Brexiteer Nigel Farage is among those celebrating ‘the return of Britishness’ after a government statement outlined plans to let businesses re-adopt imperial measurements and print the Crown Stamp on pint glasses.
In a press release on Thursday, the UK government announced plans to “capitalise on new Brexit freedoms.” The text includes blueprints for repealing a number of EU laws which aren’t deemed to be of benefit to British business, while addressing other legacy regulation issues.
“From rules on data storage to the ability of businesses to develop new green technologies, overbearing regulations were often conceived and agreed in Brussels with little consideration of the UK national interest,” Minister of State at the Cabinet Office Lord David Frost said in the statement, claiming that the announcement was just the beginning of such changes.
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Among plans to “supercharge” the British economy through endeavours like reforming laws around artificial intelligence, the statement outlines proposed changes that would permit “the voluntary printing of the Crown Stamp on pint glasses” and a review on the EU’s ban on imperial measurements – Britain’s historic unit of choice before it was outlawed by Brussels in the 1990s. However, the UK never fully adopted metric measurements, with the EU making concessions in 2008 allowing Britain to retain the pint and mile, while making other aspects conditional.
Among those celebrating the announcement was former UKIP party leader Farage, who proudly announced on Twitter on Friday morning that “Brexit is making us more British.”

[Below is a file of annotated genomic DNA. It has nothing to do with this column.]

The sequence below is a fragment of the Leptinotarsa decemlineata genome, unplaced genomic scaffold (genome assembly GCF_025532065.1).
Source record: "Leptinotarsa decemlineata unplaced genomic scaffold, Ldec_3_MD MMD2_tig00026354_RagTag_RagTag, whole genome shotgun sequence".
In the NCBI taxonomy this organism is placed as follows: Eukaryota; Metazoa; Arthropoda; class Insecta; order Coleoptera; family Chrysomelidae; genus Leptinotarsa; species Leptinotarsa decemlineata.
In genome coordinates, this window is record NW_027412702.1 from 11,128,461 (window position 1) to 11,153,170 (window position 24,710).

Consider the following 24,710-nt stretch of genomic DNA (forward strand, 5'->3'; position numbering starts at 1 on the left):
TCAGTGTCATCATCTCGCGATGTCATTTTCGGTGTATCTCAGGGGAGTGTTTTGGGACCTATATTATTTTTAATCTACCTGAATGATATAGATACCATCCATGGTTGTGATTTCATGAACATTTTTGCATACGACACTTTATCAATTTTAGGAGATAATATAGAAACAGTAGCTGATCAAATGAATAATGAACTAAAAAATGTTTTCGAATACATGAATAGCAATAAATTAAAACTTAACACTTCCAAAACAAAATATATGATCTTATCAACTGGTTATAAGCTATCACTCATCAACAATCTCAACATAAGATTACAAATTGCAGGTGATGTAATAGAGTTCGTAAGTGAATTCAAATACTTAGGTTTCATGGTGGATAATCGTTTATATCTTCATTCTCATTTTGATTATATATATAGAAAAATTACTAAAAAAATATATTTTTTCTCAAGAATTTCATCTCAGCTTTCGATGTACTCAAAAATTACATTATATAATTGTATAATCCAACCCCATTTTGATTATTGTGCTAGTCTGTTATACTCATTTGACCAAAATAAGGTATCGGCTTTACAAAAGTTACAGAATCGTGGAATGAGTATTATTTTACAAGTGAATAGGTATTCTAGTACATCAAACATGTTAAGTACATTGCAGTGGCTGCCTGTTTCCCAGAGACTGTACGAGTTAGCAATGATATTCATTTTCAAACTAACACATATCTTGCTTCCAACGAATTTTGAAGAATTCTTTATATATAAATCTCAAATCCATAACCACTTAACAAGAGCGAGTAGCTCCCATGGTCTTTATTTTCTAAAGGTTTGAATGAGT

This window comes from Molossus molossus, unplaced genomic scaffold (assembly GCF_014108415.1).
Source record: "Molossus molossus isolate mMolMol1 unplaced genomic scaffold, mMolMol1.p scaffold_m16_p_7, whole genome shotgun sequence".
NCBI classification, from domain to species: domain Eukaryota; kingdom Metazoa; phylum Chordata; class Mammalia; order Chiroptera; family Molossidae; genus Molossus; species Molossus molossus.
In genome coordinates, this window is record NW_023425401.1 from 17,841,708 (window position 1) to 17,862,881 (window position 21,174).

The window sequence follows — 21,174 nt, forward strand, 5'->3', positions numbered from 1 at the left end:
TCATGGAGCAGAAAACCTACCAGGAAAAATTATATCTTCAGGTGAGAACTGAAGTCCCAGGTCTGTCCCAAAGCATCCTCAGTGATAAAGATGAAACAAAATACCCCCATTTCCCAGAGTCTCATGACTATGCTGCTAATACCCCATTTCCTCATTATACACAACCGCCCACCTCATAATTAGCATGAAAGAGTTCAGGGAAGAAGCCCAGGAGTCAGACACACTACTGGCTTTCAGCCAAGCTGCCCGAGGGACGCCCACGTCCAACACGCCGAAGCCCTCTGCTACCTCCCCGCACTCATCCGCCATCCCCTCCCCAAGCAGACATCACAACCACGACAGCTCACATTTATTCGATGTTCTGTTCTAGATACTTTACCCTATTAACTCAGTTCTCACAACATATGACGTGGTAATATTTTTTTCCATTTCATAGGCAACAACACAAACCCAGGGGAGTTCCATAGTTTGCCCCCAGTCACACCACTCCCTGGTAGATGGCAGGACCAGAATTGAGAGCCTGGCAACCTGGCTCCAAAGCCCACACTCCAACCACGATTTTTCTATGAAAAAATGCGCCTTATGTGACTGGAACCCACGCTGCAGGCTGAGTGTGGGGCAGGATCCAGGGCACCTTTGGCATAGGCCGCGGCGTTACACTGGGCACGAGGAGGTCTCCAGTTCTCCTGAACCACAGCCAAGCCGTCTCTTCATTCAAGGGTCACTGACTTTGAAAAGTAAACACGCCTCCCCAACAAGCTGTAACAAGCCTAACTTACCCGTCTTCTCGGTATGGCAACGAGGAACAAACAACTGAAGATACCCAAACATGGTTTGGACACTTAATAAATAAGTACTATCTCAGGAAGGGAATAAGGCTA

“Great news. The Metric Martyrs case took 20 years but now we can buy goods in pounds and ounces again, not just Napoleonic measurements. We even get the crown back on pint glasses,” he wrote, delighting many of his followers.
However, it’s fair to say others weren’t convinced. “Utter dipstick,” was one of the kinder messages Farage received in response to his tweet. “Brexit is making you more stupid, if that is even possible,” another person wrote.
More broadly, Twitter users have mocked the British government for reviewing a return to the use of imperial measures. “Imperial measurements, Love thy neighbour and Carry on films on 24×7” one person wrote, asking whether there’d be a total return to the 1970s, when there were three-day weeks and frequent power cuts because of industrial action.
Another asked whether this was the only reason PM Boris Johnson backed Brexit, sharing a photo of the German and French leaders laughing.
“ … so then Boris says that reason for this Brexit disaster is: to go back to imperial measurements – no, really.” pic.twitter.com/qi0wqpLDg3
— Rob B (@RobBfromDerby) September 17, 2021
While plans to permit a return to imperial measurements appear to be a minor part of the government’s post-Brexit strategy, it has certainly been well-reported by the British media.
In 2001, a greengrocer from Sunderland made headlines when he was convicted in the UK of breaking EU rules which banned the sale of fruit and vegetables in pounds and ounces. He, among other campaigners, were dubbed “metric martyrs” in the UK press – a phrase which has since been a rallying call for those who despised EU interventionism in British business.
After years of talks, concessions were made by the EU on the matter in 2008, as the UK and Ireland had still not fully transferred to metric, allowing conditional use of imperial measurements. The British government hailed the EU directive as the saviour of the pint and the mile.
EU laws also saw the end of the Crown Stamp on glasses of beer. The stamp was introduced in 1699 to reassure suspicious drinkers that they were not being sold short by unscrupulous landlords. In 2007 it was replaced with the EU’s CE mark, which stands for ‘European Conformity’.
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